The moment Fury rose to his feet from an unconscious state, perfectly reflecting the former five-belt world champion's own battle with suicidal depression, weight-gain and addiction problems, that had almost ended his career for good. In a video accompanied by the iconic don of the WWE legend The Undertaker's music, Fury's rise off the canvass went viral on the internet, transcending boxing.  

Sadly, the controversial split decision draw that secured that Wilder's reign as champion would continue, as well as the excuses that followed from Wilder's side, tainted what was a rare proud moment for boxing on both sides of the Atlantic. Everything including a broken hand, was suggested as the reason for Wilder's failure to secure the knockout; but the most audacious claim made by the Wilder camp was that WBC champ had really won in the twelfth round and that Fury was deliberately saved by a slow count from the referee.  A second video went viral on the internet, this one added a digital clock starting at zero as Fury hit the ring canvas. The digital clock clearly proved that Fury did take ten seconds to reach his feet after his knock down in the twelfth round and that Wilder was the rightful winner.

In the months that followed Wilder implied that the referee deliberately gave Fury a long count: "The referee, he got emotional. See that's why you can't get emotional. When referees get emotional, they start picking sides. He got emotional because of the story, you want a man to win. I'm in America, I understand. We're all about forgiveness."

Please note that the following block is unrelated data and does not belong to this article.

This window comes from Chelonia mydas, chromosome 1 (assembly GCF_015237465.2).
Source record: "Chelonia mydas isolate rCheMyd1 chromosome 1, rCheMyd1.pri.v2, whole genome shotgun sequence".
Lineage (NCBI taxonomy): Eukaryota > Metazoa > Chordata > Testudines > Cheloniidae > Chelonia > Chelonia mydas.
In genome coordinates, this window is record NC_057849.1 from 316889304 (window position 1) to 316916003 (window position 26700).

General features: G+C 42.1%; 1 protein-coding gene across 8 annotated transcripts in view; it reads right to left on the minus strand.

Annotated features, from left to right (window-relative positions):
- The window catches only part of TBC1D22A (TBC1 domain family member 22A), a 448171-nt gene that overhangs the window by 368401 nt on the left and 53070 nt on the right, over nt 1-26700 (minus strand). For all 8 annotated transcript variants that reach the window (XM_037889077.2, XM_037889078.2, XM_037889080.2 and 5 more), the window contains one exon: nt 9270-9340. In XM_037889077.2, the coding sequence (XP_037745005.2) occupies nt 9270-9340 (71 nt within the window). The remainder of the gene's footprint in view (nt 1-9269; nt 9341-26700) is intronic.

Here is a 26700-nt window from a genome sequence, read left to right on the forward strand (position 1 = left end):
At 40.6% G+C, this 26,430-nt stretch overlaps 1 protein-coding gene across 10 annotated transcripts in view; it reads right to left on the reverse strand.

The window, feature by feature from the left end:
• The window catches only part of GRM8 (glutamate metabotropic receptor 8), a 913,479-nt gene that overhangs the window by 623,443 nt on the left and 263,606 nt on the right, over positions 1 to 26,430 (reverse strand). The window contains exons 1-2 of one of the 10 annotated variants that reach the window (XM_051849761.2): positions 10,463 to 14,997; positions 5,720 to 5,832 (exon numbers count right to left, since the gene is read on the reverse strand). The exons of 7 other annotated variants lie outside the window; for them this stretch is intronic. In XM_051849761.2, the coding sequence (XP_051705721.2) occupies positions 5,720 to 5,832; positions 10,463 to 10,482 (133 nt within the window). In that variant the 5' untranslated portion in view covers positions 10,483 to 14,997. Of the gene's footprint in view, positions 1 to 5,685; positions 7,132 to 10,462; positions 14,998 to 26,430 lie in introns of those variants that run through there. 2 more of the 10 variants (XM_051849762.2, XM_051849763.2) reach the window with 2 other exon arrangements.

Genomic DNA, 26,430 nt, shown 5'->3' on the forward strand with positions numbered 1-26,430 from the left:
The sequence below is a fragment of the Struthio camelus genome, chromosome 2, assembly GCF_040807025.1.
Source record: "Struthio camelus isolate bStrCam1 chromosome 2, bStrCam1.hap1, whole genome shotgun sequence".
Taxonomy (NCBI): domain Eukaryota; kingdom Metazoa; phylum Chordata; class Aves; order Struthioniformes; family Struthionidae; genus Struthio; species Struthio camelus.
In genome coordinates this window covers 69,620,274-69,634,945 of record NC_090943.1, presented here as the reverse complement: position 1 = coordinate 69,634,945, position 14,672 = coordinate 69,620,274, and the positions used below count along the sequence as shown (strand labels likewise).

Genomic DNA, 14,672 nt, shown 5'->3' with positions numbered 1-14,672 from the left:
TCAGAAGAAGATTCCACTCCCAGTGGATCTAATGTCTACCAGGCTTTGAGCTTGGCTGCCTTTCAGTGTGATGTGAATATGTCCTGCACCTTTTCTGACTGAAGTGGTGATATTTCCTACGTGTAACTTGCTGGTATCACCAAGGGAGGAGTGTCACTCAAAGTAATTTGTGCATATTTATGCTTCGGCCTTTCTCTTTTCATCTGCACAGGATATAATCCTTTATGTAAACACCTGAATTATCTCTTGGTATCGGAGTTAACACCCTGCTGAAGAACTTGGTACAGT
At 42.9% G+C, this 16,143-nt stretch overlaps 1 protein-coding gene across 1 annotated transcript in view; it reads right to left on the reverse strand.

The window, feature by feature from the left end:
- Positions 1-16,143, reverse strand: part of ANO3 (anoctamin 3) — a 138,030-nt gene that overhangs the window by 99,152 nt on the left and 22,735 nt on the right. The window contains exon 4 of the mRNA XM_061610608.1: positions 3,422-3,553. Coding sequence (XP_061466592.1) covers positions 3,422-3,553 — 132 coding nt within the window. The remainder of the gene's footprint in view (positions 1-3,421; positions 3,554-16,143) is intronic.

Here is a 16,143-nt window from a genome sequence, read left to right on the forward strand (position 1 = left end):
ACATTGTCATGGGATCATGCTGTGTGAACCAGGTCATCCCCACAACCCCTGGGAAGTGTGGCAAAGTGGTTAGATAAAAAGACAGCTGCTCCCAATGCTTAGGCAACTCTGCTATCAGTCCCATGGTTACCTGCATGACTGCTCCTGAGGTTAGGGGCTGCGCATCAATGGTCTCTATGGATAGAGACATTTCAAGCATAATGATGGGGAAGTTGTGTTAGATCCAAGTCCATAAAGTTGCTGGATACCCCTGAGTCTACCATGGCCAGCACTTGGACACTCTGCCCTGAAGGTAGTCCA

Unfortunately for Wilder, this is not the first time a fighter has tried to use an alleged long count to rewrite boxing history. Back in 1990, James 'Buster' Douglas stopped the then undefeated, undisputed heavyweight champion, 'Iron' Mike Tyson in what is perhaps the greatest upset in all sports, not just in boxing, at the Tokyo Dome. 'Iron' Mike was stopped in the tenth round by the grieving Douglas who had recently lost his mother to cancer. Only two rounds earlier, it looked like the youngest heavyweight champion in history, might escape Japan with his title still intact when he knocked an over confident Douglas down in round eight. But in scenes that were echoed 18-years later in California, Douglas somehow beat the count and continued.